There were many “old salts” that were scrambling for the relatively few civilian positions that were available. So I took what I could get. As one Chief Petty Officer proclaimed, “sonny boy, your best bet is in the middle of nowhere”. He was right. I was headed for at best a two-year posting in Gallup. Then I would need to figure out what was next in my life. It was a place where I knew no one. It was a long way from home. And like the theme of a country and western song, my true love had dumped me; in my case not for another guy rather for graduate studies in another state. My Dad summed it up pretty well as he set me on the journey. His words went something like, “I’ve been in your position; only difference is where I was going they wanted to kill me.” He was departing for war and I was going to the land of Shiprock.
He went on to remind me, “…practice being half as smart and twice as tough…and you’ll be okay in the end.” That was my state of mind when I pulled into town that hot July afternoon. In those days, the main feature of town was the Indian Health Service Hospital and some other government buildings to support the people assigned there. It was a sleepy desert town where Soviet-style architecture seemed oddly fitting since to me it felt like a kind of gulag.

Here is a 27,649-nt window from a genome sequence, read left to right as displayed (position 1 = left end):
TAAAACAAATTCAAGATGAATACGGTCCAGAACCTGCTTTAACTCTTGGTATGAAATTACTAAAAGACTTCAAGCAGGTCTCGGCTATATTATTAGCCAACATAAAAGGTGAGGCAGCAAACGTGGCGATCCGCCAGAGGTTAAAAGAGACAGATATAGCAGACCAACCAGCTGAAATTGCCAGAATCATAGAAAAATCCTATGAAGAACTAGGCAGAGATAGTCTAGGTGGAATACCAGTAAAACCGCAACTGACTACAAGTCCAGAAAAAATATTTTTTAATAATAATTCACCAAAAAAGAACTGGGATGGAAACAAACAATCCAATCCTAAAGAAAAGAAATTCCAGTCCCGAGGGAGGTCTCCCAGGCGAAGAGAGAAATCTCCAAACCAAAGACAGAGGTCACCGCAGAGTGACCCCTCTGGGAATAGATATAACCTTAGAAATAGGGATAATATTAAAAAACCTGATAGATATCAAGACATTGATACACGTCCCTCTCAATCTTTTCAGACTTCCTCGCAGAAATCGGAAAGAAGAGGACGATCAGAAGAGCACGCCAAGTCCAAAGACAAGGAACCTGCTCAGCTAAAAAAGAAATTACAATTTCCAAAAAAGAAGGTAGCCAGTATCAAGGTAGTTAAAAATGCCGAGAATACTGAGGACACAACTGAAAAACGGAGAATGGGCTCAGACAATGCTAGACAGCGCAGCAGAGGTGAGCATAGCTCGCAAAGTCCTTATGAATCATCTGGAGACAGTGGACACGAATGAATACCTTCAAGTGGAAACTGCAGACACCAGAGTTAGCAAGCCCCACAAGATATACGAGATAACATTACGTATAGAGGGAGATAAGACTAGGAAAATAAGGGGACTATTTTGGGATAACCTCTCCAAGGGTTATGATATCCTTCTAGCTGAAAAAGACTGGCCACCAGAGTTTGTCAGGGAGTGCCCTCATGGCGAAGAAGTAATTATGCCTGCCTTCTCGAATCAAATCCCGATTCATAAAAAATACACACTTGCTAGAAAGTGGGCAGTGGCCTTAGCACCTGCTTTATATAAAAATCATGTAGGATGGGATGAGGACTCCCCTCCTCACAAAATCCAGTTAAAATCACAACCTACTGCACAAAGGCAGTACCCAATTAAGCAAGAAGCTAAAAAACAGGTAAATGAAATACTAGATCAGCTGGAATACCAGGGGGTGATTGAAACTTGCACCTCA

Looking back with the perspective of a career nearing its end after almost fifty years, some of the best times and life lessons came about in the land of Shiprock. The most important for me is simply this; not having a plan doesn’t mean that there isn’t one if you are willing to accept that opportunities may not look like that at first. Careers have trajectories and if one can think about how to fit what you know to a need then you can find a world in need of your service. There will be interesting people you meet along that way.
“You are never alone here, but you must look longer to see.”
One such person was a Navajo man named Jo. His name came from a syllable in the spoken phrase which when translated to English is the phrase, “remembering the loved ones”. Written it would look something like, Ayoo’ adajo’ ninigii Beedahahaniih without the stress marks over vowels. But enough on the linguistics, as the story of Jo is much more interesting.